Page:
We were heckled by a couple of Libertarians on two separate occasions but it wasn't a huge deal either time, and we were actually applauded by the crowd gathered around the table following our defense of socialism. Many young people from high schools and colleges (including a few people from Penn State University) stopped by our table, and we did our best to collect their contact information and promote SDS's upcoming march and rally on Pitt's campus, which is scheduled for Oct 29th, which was also well-received. Several trade unionists stopped by the table as well. Interestingly, one of the copies of Four Marxist Classics that we sold was purchased by a pair of US Marines who were at the demonstration (we're not sure if they were active duty or not).

Several of us were interviewed by various press outlets, including the Associated Press, Daily Kos, and the University of Pittsburgh's student newspaper (which was a very lengthy, two-part interview about socialism) and the WIL was also mentioned by name in an article on the Post Gazette's website late last night.

St. Louis, MO

In St. Louis we have been intervening in the #occupy movement for the past two weeks. Most recently, on Friday we intervened in a Labor march and rally at the occupation which was organized by the Central Labor Council. Bob Soutier, head of the CLC, spoke to the rally.

The line of the AFL-CIO leaders, which we gleaned from their flier is similar to the line of some of the Democrats and also the 'liberal' section of the media who want to channel the anger of the youth against the Republicans and draw them into the "big tent" of the Democratic Party ahead of the 2012 elections. About 1,000 people participated in the rally and march, there was a good mix of union members and youth and there was not much in the way of police harassment. This seems to be a change from last week, when the general assembly was discussing the threats made by the police to evict the over-night occupiers from Kiener Plaza. The police had set a deadline for the park to be cleared, but at this point the CLC intervened and asked the Mayor to allow the occupation to continue, which the Mayor agreed to do for now.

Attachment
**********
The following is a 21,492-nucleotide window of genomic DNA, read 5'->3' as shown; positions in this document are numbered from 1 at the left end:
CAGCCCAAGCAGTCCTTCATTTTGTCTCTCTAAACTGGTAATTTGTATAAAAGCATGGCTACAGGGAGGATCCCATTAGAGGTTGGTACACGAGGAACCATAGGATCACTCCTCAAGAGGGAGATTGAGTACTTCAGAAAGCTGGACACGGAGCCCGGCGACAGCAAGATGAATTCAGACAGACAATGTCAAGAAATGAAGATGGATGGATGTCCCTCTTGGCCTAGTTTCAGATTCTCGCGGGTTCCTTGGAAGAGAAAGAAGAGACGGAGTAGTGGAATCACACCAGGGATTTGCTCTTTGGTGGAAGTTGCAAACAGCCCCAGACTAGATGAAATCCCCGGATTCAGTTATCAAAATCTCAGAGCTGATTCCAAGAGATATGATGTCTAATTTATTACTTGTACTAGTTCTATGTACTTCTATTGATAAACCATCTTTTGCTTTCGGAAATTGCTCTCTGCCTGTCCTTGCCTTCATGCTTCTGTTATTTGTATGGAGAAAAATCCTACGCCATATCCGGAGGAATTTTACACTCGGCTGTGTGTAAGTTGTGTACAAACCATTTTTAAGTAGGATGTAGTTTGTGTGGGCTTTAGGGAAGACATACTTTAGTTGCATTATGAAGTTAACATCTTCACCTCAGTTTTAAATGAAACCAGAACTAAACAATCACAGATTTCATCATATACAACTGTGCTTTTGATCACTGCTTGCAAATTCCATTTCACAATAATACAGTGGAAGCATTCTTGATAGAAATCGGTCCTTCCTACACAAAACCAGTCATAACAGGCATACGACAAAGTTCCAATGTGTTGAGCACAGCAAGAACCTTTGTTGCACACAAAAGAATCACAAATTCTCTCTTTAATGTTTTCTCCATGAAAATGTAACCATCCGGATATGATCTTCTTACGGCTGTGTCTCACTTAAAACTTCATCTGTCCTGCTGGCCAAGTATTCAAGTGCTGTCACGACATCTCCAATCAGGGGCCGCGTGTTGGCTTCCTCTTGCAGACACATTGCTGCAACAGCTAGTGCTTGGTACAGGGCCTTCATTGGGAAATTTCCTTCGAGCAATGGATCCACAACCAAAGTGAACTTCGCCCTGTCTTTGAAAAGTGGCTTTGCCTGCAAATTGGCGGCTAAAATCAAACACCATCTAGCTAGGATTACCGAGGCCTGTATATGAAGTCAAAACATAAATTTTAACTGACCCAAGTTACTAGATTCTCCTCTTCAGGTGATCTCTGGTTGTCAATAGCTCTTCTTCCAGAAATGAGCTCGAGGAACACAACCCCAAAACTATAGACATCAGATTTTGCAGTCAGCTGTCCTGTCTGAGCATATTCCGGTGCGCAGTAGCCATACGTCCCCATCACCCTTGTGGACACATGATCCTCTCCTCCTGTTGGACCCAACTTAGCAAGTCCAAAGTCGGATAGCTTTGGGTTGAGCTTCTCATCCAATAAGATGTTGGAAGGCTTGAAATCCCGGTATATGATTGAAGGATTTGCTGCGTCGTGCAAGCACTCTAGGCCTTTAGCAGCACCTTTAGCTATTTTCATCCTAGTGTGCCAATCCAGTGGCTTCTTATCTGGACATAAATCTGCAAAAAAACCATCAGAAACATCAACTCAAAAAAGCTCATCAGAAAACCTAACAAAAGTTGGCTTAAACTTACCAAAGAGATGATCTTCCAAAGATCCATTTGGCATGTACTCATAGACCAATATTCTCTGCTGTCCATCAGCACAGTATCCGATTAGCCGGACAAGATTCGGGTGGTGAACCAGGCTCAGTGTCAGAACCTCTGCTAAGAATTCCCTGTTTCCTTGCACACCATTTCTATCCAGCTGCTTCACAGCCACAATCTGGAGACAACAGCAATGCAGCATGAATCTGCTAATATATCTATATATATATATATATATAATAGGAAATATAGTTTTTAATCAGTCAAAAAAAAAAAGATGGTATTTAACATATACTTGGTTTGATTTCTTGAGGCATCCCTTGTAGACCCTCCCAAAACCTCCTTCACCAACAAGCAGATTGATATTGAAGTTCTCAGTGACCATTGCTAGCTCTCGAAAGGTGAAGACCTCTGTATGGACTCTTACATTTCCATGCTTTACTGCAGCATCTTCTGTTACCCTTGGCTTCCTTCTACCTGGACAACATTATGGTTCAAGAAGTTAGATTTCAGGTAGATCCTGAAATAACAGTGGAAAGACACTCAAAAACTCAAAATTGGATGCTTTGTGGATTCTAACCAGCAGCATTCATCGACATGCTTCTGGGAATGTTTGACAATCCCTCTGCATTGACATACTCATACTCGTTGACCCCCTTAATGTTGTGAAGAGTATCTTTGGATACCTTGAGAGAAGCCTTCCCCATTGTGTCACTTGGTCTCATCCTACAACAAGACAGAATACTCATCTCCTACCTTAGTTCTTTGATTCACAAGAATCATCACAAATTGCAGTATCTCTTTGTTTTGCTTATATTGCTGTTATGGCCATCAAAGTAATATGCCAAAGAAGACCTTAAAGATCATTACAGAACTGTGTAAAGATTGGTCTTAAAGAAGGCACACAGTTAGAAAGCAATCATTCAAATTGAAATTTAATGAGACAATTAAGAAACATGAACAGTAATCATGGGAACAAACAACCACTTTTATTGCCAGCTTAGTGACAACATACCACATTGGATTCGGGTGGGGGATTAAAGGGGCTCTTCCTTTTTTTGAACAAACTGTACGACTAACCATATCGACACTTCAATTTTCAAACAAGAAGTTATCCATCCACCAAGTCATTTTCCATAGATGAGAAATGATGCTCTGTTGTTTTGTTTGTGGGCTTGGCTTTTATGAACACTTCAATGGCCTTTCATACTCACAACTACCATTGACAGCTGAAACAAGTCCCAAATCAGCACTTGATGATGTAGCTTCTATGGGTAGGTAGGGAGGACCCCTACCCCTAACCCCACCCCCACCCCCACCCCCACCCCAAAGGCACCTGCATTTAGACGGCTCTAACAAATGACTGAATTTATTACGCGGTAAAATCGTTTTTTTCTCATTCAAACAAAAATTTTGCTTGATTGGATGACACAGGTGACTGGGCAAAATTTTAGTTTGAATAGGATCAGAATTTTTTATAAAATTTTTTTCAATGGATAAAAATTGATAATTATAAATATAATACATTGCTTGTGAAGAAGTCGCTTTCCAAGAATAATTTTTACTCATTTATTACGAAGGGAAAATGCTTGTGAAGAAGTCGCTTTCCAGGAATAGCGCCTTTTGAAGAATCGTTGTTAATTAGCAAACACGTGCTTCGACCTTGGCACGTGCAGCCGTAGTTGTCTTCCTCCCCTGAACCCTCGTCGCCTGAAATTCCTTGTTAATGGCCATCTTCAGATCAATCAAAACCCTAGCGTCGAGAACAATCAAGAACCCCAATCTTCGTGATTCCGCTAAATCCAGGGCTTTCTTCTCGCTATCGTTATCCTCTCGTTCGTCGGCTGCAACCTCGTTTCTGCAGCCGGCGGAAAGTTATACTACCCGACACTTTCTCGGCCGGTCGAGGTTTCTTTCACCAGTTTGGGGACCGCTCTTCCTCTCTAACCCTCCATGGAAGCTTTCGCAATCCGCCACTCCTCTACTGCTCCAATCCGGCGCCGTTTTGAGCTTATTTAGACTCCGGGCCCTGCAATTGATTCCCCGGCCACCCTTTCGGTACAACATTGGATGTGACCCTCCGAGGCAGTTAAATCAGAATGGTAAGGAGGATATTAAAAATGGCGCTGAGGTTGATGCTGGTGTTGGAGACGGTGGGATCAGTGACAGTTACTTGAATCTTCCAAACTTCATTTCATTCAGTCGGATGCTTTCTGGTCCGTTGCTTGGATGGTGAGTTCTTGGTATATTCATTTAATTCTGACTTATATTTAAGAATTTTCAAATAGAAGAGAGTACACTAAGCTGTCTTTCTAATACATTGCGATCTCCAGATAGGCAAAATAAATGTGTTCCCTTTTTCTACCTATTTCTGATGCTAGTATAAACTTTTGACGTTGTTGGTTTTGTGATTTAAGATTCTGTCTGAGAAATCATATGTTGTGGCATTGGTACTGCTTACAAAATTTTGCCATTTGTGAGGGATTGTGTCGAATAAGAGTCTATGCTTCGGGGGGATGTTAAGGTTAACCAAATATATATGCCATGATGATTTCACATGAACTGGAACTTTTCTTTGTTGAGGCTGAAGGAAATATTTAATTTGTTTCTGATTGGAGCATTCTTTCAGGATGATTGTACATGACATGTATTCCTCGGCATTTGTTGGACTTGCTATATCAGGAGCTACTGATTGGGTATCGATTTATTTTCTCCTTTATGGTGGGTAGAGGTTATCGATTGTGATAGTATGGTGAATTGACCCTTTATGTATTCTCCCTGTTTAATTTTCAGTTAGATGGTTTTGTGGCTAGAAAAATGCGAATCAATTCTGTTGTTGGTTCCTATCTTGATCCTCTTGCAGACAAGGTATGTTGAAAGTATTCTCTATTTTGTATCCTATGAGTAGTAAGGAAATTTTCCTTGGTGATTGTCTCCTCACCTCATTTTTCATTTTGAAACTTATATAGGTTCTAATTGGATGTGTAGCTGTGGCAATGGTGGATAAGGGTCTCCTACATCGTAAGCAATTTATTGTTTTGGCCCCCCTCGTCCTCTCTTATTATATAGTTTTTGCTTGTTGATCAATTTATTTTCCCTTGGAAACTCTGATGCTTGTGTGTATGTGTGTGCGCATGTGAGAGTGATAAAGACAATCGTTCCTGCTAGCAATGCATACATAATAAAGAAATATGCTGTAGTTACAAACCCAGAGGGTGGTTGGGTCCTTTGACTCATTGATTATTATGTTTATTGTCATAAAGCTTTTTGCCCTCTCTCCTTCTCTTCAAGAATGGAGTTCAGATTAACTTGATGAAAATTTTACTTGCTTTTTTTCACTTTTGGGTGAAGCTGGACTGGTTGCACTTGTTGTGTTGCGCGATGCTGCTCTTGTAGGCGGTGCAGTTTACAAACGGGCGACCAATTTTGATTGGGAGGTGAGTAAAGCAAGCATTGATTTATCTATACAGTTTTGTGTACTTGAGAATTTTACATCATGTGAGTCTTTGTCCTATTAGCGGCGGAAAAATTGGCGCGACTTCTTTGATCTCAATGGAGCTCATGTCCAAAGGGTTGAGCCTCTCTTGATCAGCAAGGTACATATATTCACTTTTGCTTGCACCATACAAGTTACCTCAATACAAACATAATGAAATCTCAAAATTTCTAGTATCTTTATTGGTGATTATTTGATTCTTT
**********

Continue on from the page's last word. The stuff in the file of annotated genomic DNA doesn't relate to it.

There have been arrests and citations, but the police have not moved to evict the occupation yet, largely due to the unions intervention but this could still change either due to provocations by anarchists involved or if the movement nationally starts to decline. The unions brought out a large portion of the numbers at the Friday rally, but 500-600 workers is really just a tiny portion of the numbers the unions could mobilize if the leadership seriously mobilized the unions here. On Saturday, we also intervened at the occupy event in Springfield, IL. One comrade was interviewed by the Springfield newspaper.